The Optimus blog

The blog that inspires leaders in the UK education sector

The Optimus blog

The blog that inspires leaders in the UK education sector

Dr Karamat Iqbal

How should controversial issues be handled in the classroom?

In the second of his two-part series, Karamat Iqbal looks at how to teach pupils about controversial issues and instil confidence in staff.

Read part one, What is controversial in the classroom? 

Teaching of some curricula and the resources and methodologies used are left to the schools’ and teachers’ discretion. From time to time, however, specific guidance is provided by the DfE and its agencies. In such cases it is imperative that such advice is followed.

A recent example of this is the DfE guidance concerning relationship, sex, and health curriculum. This makes it clear how schools should approach political issues, advising against being partisan and instead offering a balanced presentation of opposing views.

A cautious approach

So, for example, your teaching on foodbanks (see my first article in this two-parter) leads you to teach about capitalism. You wonder whether you can discuss government policies that give rise to poverty that gives rise to foodbanks. Be careful! This might lead the discussion towards our economic system. As the DfE guidance states:

Schools should not under any circumstances use resources produced by organisations that take extreme political stances on matters. This is the case even if the material itself is not extreme, as the use of it could imply endorsement or support of the organisation.

So, given that you cannot avoid capitalism, how should you teach it? My advice would be to play it safe, staying on the right side of the guidance and not using resources from organisations known for their anti-capitalism views.

Using 'safe' resources to ask challenging questions

Two sources I would suggest are Sir David Attenborough, broadcaster and natural historian, and Dr Mark Carney, the economist and previous Governor of the Bank of England. It is unlikely that Ofsted or the DfE would be displeased with either of these people.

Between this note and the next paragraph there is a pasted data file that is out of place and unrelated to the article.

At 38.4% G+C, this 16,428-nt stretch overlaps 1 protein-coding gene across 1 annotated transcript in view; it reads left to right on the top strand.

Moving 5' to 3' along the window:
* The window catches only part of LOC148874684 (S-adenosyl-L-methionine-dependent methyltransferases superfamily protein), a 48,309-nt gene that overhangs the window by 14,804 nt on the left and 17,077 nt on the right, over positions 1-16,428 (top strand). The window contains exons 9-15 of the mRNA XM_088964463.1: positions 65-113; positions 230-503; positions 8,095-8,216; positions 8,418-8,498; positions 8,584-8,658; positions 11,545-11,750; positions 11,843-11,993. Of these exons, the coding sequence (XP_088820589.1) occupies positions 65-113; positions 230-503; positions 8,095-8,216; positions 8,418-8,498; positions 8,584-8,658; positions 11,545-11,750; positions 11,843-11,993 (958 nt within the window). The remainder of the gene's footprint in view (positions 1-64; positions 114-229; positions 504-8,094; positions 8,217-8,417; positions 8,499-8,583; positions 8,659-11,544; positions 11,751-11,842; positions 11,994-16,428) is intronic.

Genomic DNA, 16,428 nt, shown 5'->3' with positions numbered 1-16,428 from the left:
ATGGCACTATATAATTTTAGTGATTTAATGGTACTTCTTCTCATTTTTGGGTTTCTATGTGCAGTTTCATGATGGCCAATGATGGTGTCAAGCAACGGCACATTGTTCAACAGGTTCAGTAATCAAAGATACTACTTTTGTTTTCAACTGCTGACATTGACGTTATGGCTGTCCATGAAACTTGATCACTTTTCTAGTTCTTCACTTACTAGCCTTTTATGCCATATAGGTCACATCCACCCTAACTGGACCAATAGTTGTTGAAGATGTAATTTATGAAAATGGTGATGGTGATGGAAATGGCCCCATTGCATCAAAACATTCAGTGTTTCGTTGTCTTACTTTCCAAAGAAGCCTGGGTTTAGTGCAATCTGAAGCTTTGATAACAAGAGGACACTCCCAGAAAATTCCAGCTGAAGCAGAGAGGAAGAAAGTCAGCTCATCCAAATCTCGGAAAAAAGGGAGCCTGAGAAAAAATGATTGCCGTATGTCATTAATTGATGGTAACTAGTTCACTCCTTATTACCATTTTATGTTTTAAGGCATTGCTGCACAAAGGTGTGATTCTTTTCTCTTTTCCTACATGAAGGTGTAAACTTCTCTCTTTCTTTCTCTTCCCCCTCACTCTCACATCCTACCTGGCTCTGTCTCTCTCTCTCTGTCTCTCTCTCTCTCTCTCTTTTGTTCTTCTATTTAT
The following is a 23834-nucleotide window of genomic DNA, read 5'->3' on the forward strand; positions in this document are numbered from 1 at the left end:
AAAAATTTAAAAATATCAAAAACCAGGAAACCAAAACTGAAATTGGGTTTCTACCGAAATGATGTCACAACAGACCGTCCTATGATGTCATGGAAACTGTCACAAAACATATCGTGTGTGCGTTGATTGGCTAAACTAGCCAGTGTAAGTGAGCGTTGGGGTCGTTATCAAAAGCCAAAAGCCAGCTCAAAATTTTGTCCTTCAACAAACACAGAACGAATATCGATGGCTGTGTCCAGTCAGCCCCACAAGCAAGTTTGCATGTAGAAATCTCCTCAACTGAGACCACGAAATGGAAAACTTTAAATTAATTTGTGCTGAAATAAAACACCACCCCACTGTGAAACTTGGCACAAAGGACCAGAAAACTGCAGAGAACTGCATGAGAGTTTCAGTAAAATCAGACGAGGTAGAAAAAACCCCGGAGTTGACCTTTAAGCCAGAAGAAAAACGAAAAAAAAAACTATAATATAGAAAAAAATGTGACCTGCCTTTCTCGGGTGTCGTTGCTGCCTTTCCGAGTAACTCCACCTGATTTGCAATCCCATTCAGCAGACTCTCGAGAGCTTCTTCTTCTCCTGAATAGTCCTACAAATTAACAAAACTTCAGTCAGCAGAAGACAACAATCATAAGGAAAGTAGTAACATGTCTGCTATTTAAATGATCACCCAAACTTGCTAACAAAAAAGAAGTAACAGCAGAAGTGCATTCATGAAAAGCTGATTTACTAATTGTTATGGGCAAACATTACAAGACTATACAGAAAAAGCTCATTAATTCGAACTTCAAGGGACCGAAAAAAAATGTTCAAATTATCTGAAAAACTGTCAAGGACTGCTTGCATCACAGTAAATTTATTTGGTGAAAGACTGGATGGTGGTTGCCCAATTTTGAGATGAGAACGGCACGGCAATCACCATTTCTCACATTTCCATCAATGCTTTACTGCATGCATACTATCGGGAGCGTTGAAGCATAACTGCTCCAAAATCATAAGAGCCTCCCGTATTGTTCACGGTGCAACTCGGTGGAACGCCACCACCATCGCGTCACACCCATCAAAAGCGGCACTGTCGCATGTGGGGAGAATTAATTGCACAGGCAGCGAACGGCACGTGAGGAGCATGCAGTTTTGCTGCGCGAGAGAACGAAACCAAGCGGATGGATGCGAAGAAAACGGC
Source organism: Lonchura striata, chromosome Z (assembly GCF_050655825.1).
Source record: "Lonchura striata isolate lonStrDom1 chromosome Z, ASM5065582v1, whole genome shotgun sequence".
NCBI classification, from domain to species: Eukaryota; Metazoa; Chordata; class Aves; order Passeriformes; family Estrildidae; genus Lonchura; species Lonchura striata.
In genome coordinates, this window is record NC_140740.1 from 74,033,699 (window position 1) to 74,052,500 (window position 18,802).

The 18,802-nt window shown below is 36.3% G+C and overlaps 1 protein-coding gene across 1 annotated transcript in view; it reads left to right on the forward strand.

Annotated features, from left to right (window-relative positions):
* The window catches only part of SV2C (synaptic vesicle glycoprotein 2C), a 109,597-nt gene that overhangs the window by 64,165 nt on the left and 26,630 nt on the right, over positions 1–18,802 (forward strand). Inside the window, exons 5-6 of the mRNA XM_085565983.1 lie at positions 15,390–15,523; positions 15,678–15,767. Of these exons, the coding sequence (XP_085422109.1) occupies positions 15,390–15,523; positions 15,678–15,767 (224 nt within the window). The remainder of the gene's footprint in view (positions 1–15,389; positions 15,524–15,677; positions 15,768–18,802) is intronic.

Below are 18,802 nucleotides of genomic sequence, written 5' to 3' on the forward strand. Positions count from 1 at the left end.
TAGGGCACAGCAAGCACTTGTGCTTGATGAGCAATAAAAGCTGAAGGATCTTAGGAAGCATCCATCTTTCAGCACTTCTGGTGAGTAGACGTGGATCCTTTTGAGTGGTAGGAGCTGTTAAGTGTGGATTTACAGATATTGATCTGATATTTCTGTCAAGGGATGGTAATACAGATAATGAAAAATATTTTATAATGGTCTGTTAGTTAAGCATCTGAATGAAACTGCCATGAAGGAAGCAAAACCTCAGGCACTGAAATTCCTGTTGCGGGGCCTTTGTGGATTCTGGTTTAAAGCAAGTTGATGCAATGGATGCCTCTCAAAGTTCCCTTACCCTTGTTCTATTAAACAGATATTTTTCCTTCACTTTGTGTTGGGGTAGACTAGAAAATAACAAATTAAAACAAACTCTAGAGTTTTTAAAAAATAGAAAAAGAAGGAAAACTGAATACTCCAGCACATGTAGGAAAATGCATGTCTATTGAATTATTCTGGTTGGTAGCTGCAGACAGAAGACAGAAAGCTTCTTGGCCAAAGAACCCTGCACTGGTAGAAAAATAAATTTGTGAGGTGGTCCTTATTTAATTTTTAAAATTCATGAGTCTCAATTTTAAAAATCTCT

In a podcast interview with Liz Bonnin, Attenborough reminds us that our economic system is based on the profit principle: ‘it works in the short term but then it ends in disaster.’ In his view it is possible to live sustainably and for the economics to work on rather a different system from the one that is based on profit.

In the context of the climate crisis, he believes the standard of living of western countries is going to have to take a pause. Sounding like the Marxist he is not, he points out: ‘We will have to live more economically than we do. The excesses the capitalist system has brought us have got to be curbed. It doesn’t mean capitalism is dead but people across the world are learning that greed does not lead to joy.’

He then goes onto make quite radical (are they extreme?) statements, suggesting a redistributive approach.

  • ‘Maybe those who have a great deal should have less and those who have a little have a little more. The pandemic has taught us we are all in the same boat. There is no dominant nation.'
  • ‘A major shift of stance is required. The days of getting the best deal for us are over. Maybe we need to give to the other nations, because they have been deprived of it in the past or because such giving is actually for the greater good, including for us.‘

Dr Mark Carney, in his series of Reith Lectures, asks some challenging questions.

  • Why do financial markets rate Amazon as one of the world’s most valuable companies but the value of the vast region of the Amazon appears on no ledger until it is stripped of its foliage and converted into farmland?
  • How can we reconcile our celebrations of the extraordinary values of the public service, dedication, and the heroism of healthcare workers with low wages and perilous working conditions?

He mentions words such as fairness, responsibility, sustainability, solidarity, dynamism, resilience, and humility. He reminds us that economics is not a neutral discipline and that markets should be seen in their broader social context as they are living institutions embedded in the culture, practice and tradition and trust of their day.